Rather than restrict TPA for acute ischemic stroke to the small cohort of patients identified by strict exclusion criteria in the few completed randomized trials, the current crusade is to continue to try and give it to more patients on the fringes of eligibility.
This article promotes giving TPA to patients with "minor or rapidly improving" strokes, because the lead author (sponsored by Genentech) sees this classification of patients is responsible for 50% of the documented reasons why patients were excluded from receiving TPA. In fact, if patients with mild and improving strokes received TPA, it would immediately double the rate of TPA use - and provide potentially excellent outcomes at 90 days for the manufacturers.
They base their assertions on a retrospective, uncontrolled evaluation of the discharge disposition of patients in this "minor or rapidly improving" cohort - and observe that only 72% of patients in this group were discharged home. In their mind, patients could do much better (as measured by disposition location) if they had received TPA - and their final conclusion is that this exclusion criteria should be further studied so that it may be revoked.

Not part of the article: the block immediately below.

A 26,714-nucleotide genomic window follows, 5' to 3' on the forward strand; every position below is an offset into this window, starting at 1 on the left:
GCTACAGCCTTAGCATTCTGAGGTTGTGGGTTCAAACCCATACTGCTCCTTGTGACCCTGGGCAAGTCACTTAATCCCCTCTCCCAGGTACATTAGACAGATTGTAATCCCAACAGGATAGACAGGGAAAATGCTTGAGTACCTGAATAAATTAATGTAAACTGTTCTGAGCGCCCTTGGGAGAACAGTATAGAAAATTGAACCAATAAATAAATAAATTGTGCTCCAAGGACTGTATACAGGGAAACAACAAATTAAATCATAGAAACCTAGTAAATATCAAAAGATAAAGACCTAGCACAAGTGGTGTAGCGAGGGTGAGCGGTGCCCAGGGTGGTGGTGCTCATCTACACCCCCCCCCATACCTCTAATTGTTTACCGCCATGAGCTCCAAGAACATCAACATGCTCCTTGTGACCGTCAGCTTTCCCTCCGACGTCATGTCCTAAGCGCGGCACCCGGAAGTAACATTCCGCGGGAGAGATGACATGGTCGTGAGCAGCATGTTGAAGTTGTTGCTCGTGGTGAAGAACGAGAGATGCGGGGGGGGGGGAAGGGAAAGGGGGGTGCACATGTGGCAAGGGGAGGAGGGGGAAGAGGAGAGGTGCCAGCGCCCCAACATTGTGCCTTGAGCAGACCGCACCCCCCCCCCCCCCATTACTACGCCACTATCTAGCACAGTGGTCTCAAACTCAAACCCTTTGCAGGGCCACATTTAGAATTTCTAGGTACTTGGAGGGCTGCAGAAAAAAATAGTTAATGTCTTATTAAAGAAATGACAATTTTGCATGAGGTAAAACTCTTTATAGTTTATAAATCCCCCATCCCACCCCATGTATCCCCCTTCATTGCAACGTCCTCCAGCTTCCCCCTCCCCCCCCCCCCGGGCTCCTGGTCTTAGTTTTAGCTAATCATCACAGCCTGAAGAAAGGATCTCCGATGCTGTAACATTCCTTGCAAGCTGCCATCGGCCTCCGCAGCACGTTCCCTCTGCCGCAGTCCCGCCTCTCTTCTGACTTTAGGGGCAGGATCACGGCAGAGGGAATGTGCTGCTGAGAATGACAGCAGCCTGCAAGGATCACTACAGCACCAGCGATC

But, their conclusions are a preposterous farce conjured out of fictionalization of the data. Considering the median age of their cohort was 72, 30% of whom had prior stroke/TIAs, 26% were diabetic, 76% were hypertensive, etc. - the sheer fact that only 28% went to rehab/SNF/died is probably rather good performance. The authors also admit they had no information regarding the initial residence of this mostly elderly cohort and have no idea if the patients discharged to nursing facilities originally resided there. Finally, the article additionally states "outcomes for patients with mild/rapidly improving stroke were better than for rtPA-treated patients with mild stroke (NIHSS score of 0 to 5) but worse for patients with a final diagnosis of TIA."
Yes, they compared this mild stroke cohort data to the mild stroke cohort data that received TPA, and all outcomes - adjusted and unadjusted for NIHSS - significantly favored the non-TPA cohort.
....so the obvious conclusion is to find a way to give more of them TPA.
Lunacy. Another example of bad literature undermining trust in a probably efficacious treatment.
"Outcomes in Mild or Rapidly Improving Stroke Not Treated With Intravenous Recombinant Tissue-Type Plasminogen Activator"